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Genomics Research

The goal of the potato genomics research programme at Teagasc is to identify genes controlling traits, such as disease resistance and quality characteristics, which are important targets in the genetic improvement of the crop. This information can then be exploited in the breeding programme in order to develop better potato varieties.

A major limitation in our endeavours to understand the genetic control of important characteristics in potato was the fact that the sequence of the potato genome was largely unknown. This made it time consuming and difficult to identify genes underlying traits such as disease resistance and quality characteristics. Recently however, the potato genomics research group at Teagasc participated in an international project to sequence the potato genome, the results of which were published in the prestigious journal Nature.

Watch a clip of Dan and Denis talking about potato genome sequencing.



Sixteen research groups from fourteen countries came together to form the Potato Genome Sequencing Consortium. Pictured are some of the members on a visit to Oak Park Research Centre in 2011


Currently, our main focus is the exploitation of the genome sequence of potato for the identification of genes conferring resistance to important diseases of potato, such as potato cyst nematode (PCN or eelworm) and late blight. One of our biggest successes to date has been the identification of a region of the genome containing a gene that confers resistance to the problematic eelworm species Globodera pallida Pa2/3.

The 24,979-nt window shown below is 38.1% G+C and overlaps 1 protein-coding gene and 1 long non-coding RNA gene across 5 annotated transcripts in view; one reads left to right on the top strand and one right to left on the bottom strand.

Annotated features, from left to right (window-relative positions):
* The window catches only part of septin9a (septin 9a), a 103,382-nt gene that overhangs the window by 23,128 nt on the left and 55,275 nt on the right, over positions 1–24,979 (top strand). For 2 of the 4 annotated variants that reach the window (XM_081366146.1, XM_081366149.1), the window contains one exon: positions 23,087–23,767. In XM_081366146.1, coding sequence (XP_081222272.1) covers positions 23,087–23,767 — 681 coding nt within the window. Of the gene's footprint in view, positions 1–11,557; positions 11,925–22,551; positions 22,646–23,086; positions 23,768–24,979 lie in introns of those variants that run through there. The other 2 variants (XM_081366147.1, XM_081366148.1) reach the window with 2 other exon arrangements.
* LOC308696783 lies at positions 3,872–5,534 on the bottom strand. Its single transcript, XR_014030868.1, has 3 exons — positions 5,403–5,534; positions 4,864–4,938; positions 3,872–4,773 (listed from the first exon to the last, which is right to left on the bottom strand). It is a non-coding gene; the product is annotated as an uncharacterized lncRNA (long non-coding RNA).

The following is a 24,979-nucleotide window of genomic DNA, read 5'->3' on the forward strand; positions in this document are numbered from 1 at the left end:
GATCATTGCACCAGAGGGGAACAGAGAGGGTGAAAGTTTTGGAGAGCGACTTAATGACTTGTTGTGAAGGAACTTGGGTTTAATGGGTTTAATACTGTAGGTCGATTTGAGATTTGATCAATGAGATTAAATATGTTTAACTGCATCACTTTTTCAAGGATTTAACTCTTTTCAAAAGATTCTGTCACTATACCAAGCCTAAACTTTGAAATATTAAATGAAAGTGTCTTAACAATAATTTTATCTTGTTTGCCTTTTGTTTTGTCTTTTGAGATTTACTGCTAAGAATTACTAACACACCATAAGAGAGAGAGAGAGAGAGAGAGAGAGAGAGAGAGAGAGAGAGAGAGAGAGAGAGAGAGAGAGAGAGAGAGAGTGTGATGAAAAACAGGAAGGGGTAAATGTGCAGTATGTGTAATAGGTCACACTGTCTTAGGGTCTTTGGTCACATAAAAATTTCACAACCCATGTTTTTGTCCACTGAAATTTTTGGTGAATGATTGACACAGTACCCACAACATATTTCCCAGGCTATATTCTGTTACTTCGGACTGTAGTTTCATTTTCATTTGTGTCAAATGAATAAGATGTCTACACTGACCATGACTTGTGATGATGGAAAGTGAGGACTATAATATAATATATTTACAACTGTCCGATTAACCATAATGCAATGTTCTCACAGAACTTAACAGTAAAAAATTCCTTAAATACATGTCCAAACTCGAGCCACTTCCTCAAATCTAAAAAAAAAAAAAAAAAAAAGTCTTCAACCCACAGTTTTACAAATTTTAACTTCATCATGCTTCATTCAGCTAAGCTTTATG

Eelworm is a serious problem in potato production, capable of seriously reducing yields, and control of the pest has become more challenging as the main agrichemicals used to control it have been banned in recent EU legislation. Consequently there is a renewed emphasis on the development of resistant varieties in breeding programmes by selection of progeny from crosses in which one or both parents express resistance due to the presence of particular variants of some key genes.

The main way in which we currently exploit the type of information generated in our genomics research is through a process called marker assisted selection (MAS). This involves developing genetic fingerprinting tests, similar to those used in human forensics and genetic medicine, which allow us to identify whether an individual potato genotype contains the beneficial variant of any particular gene.

This information can be used to choose parents for crossing in the breeding programme, and to identify potential disease resistant varieties several years earlier. Most recently fingerprinting tests have been developed for genes involved in resistance to eelworm, late blight and potato virus Y. These tests have been used to efficiently develop potato genotypes containing combinations of these genes from crosses involving parents containing individual resistance genes.

As the underlying science and technology progresses, we aim to use similar approaches to increase the efficiency with which we can breed for more complex traits controlled by networks of genes, such as quality and yield stability under adverse environmental conditions. It takes over a decade to breed a new potato variety, therefore genome-based research will become increasingly important in improving the efficiency with which we can respond to challenges such as climate change, a necessity for the reduction of inputs, and evolving consumer preferences.